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Cooking Dry Beans

October 19, 2013
The benefits to cooking using dry beans over canned ones is substantial. Not only are there additional nutrients and fiber within dried beans that are cooked out during the canning process, but there is also additional flavors. Beans that are dry are able to absorb the moisture from the dish of which you are using them, whereas canned beans have already absorbed most of the liquid in which they were processed. Grabbing a bag of dry beans can be daunting, so here is an easy method of getting them from store to table!

Sort: Arrange dried beans on a sheet pan or clean kitchen towel and sort through them to pick out any shriveled or broken beans, stones or debris. (Take my word for it; running your fingers through the beans in the bag doesn't work the same.)

Rinse: Rinse the sorted beans well in cold, running water.

Soak: Soaking beans before cooking helps to remove some of those indigestible sugars that cause flatulence. There are two simple ways to get the job done:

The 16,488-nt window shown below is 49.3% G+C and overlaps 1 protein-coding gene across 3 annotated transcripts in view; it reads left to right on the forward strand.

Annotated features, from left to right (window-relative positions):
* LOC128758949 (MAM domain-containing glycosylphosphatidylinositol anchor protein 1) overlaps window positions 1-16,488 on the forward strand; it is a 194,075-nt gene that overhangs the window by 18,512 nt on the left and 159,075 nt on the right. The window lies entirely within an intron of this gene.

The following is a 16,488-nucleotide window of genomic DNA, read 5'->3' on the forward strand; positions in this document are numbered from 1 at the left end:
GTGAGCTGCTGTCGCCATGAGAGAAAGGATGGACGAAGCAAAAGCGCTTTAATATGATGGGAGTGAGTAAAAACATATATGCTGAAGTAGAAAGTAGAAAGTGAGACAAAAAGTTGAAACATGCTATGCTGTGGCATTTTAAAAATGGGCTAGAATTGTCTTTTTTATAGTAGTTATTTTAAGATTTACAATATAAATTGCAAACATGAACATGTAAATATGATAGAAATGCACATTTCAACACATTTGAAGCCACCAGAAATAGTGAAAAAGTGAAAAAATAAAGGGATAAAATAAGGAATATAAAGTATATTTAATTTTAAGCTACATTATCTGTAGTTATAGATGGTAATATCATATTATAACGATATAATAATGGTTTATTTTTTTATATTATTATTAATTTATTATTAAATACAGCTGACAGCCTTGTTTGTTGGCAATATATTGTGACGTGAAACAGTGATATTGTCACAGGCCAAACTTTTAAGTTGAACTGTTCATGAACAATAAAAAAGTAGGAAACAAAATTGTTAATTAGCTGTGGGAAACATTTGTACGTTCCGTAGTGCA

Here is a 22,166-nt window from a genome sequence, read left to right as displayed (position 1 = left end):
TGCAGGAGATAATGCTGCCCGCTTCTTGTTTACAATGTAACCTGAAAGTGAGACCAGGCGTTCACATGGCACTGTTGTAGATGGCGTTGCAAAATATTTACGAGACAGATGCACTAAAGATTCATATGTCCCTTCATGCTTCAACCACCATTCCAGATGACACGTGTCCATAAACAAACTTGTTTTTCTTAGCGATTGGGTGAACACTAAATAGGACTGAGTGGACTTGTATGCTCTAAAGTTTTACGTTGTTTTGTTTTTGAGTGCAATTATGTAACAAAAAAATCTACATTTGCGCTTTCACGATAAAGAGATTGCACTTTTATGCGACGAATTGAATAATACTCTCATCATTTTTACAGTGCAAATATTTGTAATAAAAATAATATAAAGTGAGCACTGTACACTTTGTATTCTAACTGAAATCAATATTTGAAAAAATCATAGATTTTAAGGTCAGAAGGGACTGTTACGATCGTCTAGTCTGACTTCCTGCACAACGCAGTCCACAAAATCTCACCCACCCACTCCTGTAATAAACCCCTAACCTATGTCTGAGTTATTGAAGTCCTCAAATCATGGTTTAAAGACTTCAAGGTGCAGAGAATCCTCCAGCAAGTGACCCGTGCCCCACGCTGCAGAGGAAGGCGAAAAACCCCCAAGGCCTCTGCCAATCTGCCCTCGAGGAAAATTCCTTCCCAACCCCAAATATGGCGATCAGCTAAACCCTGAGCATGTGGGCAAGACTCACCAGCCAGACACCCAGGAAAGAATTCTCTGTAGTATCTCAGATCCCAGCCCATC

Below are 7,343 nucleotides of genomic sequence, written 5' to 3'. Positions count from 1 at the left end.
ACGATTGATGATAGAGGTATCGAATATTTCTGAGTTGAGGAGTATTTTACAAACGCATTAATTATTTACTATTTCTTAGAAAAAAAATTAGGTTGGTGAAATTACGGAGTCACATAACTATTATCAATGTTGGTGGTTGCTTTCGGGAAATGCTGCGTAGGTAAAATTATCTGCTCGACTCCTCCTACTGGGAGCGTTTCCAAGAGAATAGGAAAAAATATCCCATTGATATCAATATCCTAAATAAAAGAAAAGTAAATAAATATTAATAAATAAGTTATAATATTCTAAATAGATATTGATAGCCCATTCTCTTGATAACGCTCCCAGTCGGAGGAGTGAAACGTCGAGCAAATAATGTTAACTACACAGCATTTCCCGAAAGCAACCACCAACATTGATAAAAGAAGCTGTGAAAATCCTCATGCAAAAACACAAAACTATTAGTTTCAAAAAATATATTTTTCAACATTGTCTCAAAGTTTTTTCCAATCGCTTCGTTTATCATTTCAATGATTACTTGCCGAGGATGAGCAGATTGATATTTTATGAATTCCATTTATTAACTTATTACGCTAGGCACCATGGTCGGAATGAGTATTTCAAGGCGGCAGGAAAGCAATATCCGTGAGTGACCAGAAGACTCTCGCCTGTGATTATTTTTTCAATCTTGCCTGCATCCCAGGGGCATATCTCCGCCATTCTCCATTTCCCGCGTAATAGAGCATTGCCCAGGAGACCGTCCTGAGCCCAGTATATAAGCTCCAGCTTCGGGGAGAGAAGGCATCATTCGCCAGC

Regular soak: Put beans into a large bowl and cover with 2 to 3 inches of cool, clean water. Set aside at room temperature for 8 hours or overnight; drain well. (If it's really warm in your kitchen, soak the beans in the refrigerator instead to avoid fermentation.)

Quick soak: Put beans into a large pot and cover with 2 to 3 inches of cool, clean water. Bring to a boil then boil briskly for 2 to 3 minutes. Cover and set aside off of the heat for 1 hour; drain well.

Cook: Put beans into a large pot and cover with 2 inches of water or stock. (Don't add salt at this point since that slows the beans' softening.) Slowly bring to a boil, skimming off any foam on the surface. Reduce heat, cover and simmer, stirring occasionally and adding more liquid if necessary, until beans are tender when mashed or pierced with a fork. Cooking times vary with the variety, age and size of beans; generally you're looking at about 1 to 2 hours.

Happy Eating!

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